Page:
“And I’m Harbinger Robert Francis Jones, the king of darkness and despair… and we…are the Scar Boys!”
Is Harry “Harbinger” Jones’s name a crystal ball into his future? Harry was named for Robert Kennedy on the same day he was assassinated. Harry’s father, who had worked on Kennedy’s staff, could think of only one name for his new baby boy and that was Harbinger Robert Francis. He said the Harbinger of Doom had killed Robert. So Harbinger, aka, Harry, was to go through life with that name looming over him.
The Scar Boys is actually Harry’s college admissions application essay. He apologizes for going past the 250 word limit and instead writes his life story hoping to impress the admissions panel that he’s a good candidate for their school. He has a lot to share and reveal about himself, but he is truthful and admits he’s really only interested in playing music and that the application was because of his parents’ urging.
His essay begins with the details of his unhappy childhood as an often picked on boy. The turning point from the minor teasing and bullying comes before a lightning storm when he is tied to a tree by his tormentors. During the terrific storm, the tree Harry is tied to is hit by lightning. Harry is horribly burned and scarred by the lightning. Was he always destined to be a deformed scapegoat for every kid with a grudge or self-esteem problem?
Lightning only strikes once, doesn’t it? But in Harry’s case, the pain and terror strike over and over. Not only is he scarred outside, but his self-esteem has fizzled, making him a shell of a boy.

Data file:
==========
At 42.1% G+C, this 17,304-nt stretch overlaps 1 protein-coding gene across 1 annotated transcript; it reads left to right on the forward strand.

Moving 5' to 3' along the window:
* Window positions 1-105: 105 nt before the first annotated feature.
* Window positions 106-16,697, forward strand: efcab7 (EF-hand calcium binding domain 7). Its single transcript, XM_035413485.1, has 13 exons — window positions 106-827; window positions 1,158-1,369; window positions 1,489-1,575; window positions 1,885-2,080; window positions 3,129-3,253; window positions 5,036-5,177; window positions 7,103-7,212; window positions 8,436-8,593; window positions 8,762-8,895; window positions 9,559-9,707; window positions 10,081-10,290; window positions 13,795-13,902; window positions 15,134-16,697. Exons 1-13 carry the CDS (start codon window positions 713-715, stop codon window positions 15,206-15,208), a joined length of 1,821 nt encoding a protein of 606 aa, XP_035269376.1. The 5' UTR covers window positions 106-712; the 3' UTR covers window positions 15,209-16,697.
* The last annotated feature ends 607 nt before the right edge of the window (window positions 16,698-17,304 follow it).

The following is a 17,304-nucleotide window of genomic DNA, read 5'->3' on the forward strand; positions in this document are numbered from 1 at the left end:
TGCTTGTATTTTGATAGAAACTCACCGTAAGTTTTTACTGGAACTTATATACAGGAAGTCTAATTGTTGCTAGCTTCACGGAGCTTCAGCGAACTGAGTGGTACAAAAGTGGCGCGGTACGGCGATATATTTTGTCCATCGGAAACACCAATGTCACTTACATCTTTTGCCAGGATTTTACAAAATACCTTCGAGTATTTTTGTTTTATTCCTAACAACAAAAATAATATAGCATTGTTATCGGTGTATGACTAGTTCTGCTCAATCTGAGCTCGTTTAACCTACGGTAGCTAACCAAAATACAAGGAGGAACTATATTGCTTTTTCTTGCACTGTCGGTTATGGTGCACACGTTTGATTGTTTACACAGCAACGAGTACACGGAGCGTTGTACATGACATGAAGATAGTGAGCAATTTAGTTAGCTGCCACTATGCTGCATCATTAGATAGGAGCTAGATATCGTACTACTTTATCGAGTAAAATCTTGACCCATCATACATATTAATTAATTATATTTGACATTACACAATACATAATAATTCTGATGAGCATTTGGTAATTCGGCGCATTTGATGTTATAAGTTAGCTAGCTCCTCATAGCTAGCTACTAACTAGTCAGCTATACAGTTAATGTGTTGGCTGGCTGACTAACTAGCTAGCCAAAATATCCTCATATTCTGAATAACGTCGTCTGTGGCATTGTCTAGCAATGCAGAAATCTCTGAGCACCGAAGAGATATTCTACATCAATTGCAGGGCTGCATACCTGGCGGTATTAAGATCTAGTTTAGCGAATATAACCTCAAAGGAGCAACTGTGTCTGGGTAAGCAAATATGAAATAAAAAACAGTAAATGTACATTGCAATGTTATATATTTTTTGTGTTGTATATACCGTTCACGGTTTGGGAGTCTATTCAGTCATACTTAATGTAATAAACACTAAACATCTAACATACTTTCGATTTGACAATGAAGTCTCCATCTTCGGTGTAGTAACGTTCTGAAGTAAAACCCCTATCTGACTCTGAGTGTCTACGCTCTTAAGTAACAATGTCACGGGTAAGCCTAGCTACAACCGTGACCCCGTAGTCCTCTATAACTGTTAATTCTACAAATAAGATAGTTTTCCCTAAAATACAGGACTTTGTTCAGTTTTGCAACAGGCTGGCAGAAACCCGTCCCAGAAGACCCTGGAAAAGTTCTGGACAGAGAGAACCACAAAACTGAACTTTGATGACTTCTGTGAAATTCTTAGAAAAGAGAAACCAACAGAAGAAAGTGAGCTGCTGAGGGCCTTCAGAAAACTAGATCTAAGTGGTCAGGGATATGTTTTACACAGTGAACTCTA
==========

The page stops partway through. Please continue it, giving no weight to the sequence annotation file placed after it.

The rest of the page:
When he meets Johnny McKenna, one of the most popular boys in school, things change for Harry. He doesn’t know or care why Johnny wants to be his one and only friend. Befriending Harry makes the calculating and sophisticated Johnny seem like a true humanitarian and good person, which he can be if he’s in a good mood
Johnny wants to start a punk rock band and persuades Harry to join. Whatever Johnny wants, Johnny gets. The band becomes Harry’s everything and the springboard for his emotional healing and start of his journey into adulthood. Harry learns not all scars are on the outside; even the popular and dynamic Johnny has his demons and issues. When Harry and Johnny are at odds over the one female member in the band, the band harmony is out of tune, threatening to tear them apart. Both Johnny and Harry are instrumental in the other’s healing. In the process, they live up to the name of their band, The Scar Boys.
First–time young adult author Len Vlahos writes a coming of age novel that should appeal to teenagers and adults alike. His knowledge of music takes us from Harry’s troubled and taunted childhood to the beginning of The Scar Boys band and a glimpse into workings of the recording industry. Although I read the entire book sitting on a sunny beach, I could feel Harry’s darkness and longing for a normal life. The Scar Boys is an easy read with a message for everyone, young or old, who is scarred emotionally or physically. – Sue Cornfield